Israeli aircraft carried out several strikes on Syria overnight, prompting the launch of ground-to-air missiles in response, one of which was intercepted, the army said on Friday.
The regime army said on Friday that four Israeli warplanes struck a military target "on the way to Palmyra," the famed desert city it recaptured from Daesh terrorists earlier this month.
Israeli warplanes "penetrated our air space at 2:40 am (0040 GMT) via Lebanese territory and hit a military target on the way to Palmyra," it said in a statement carried by news agency SANA.
Meanwhile, the Israeli army said that all of its aircrafts were unharmed in the overnight operation over Syria.
It was the most serious incident between the two countries, which remain technically at war, since civil war broke out in Syria in March 2011.
"Several anti-aircraft missiles were launched from Syria following the mission and (army) aerial defense systems intercepted one of the missiles," an Israeli army statement said.
Both Israeli and foreign media have reported Israeli air strikes inside Syria targeting arms convoys of Lebanese militant group Hezbollah, which fought a devastating 2006 war with Israel and is now fighting alongside the Assad regime.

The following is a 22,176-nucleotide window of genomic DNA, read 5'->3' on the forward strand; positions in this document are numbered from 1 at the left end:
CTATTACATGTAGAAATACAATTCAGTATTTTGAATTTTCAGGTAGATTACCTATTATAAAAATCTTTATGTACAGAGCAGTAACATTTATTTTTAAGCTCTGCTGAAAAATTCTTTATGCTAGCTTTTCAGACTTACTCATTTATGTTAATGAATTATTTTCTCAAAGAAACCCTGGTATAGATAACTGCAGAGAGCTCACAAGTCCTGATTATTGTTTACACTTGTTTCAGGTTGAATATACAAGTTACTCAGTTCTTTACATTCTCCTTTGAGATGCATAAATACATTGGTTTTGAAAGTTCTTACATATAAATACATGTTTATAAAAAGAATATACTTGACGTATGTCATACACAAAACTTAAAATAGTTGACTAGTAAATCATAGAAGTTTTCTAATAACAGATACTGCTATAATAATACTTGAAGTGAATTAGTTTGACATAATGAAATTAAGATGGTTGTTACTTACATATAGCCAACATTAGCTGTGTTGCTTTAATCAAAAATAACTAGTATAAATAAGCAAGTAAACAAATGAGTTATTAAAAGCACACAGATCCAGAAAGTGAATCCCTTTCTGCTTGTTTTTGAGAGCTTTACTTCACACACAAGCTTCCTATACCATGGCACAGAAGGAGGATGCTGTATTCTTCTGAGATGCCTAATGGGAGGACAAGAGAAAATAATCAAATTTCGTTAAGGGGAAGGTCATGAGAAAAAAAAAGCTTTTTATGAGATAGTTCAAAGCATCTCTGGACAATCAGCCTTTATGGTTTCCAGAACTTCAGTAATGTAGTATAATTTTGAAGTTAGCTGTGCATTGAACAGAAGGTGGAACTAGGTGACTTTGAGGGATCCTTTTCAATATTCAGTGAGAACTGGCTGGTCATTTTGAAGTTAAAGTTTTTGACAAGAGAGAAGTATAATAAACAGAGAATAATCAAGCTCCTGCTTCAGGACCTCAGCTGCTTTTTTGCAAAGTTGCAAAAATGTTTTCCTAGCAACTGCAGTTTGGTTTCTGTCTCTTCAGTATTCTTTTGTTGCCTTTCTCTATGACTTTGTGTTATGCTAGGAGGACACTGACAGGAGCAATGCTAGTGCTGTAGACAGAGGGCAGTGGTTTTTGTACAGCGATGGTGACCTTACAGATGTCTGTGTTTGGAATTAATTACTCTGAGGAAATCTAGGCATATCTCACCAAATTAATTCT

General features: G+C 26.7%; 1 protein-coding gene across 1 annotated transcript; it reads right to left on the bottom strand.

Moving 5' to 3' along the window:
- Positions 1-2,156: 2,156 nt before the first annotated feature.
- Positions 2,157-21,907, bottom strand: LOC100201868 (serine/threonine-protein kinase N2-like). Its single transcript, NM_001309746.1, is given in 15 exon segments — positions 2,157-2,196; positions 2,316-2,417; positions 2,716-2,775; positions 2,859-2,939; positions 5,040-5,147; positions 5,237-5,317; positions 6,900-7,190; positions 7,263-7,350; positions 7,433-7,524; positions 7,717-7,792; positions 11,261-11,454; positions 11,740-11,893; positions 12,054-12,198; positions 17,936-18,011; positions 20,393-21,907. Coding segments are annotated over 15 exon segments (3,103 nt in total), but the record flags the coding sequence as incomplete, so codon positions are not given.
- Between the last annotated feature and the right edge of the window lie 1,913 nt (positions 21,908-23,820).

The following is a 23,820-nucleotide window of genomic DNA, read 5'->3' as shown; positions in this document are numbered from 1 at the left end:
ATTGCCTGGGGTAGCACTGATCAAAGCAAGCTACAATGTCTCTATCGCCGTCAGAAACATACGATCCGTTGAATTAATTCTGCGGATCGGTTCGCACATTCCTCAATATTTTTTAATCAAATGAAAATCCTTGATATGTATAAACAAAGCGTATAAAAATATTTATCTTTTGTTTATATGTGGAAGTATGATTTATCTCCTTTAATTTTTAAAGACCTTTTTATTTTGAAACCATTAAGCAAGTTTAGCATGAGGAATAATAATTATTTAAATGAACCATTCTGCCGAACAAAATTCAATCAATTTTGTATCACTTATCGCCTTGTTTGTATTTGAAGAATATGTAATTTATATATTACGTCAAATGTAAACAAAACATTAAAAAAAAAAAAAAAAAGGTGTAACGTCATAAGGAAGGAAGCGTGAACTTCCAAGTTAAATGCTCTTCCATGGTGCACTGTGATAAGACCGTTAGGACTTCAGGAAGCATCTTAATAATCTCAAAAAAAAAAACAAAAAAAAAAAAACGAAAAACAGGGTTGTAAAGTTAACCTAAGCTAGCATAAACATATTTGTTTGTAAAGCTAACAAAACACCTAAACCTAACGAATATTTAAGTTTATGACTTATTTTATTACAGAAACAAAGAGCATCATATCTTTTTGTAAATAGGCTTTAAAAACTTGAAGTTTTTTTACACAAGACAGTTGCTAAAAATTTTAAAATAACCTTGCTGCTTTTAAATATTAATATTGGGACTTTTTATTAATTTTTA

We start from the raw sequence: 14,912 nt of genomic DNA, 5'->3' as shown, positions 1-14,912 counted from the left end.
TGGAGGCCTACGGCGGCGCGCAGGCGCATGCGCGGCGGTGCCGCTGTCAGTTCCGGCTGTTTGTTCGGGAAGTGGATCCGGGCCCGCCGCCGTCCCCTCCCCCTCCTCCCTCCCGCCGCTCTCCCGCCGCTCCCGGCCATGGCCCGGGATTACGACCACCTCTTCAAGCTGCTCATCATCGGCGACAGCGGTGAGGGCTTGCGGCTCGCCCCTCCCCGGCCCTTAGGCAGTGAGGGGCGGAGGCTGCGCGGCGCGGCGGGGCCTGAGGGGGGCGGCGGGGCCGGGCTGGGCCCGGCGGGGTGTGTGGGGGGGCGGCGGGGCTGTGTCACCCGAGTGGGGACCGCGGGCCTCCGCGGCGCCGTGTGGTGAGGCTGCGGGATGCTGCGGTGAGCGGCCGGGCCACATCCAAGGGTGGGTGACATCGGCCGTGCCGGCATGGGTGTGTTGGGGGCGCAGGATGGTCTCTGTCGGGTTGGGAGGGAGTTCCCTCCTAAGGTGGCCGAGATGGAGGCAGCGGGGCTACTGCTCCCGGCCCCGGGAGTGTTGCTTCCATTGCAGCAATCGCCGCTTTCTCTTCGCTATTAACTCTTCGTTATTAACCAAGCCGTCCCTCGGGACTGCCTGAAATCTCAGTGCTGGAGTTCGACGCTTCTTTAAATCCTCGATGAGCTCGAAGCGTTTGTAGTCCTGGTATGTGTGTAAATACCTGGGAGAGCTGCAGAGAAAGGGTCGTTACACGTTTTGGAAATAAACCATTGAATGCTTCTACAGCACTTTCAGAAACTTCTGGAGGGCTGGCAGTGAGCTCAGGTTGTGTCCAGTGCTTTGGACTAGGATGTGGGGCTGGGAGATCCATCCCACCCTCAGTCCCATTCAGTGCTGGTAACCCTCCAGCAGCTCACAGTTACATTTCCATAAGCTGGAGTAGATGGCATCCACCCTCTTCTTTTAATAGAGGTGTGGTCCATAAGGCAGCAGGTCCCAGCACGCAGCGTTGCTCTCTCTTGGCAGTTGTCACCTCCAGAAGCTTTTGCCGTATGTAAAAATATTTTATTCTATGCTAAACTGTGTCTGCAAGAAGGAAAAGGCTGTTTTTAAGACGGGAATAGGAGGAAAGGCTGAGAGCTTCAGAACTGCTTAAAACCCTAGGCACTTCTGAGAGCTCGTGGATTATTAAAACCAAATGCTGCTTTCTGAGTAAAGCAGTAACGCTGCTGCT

But normally Israel makes no official comment.
The missile fire prompted air raid sirens to go off in the Jordan Valley during the night, the Israeli army said.
Israeli Channel 10 TV reported that Israel deployed its Arrow defense system for the first time against a real threat and hit an incoming missile intercepting it before it exploded in Israel.
It also showed footage from Jordan of what was described as remnants of the missile.
It was not immediately clear how debris from the missile may have ended up in neighboring Jordan.
Other Israeli media also reported that the Arrow was deployed. The Haaretz daily said the interception took place north of Jerusalem.
However, the Arrow is designed to intercept missiles in the stratosphere so it remained unclear why the system would have been used in this particular incident.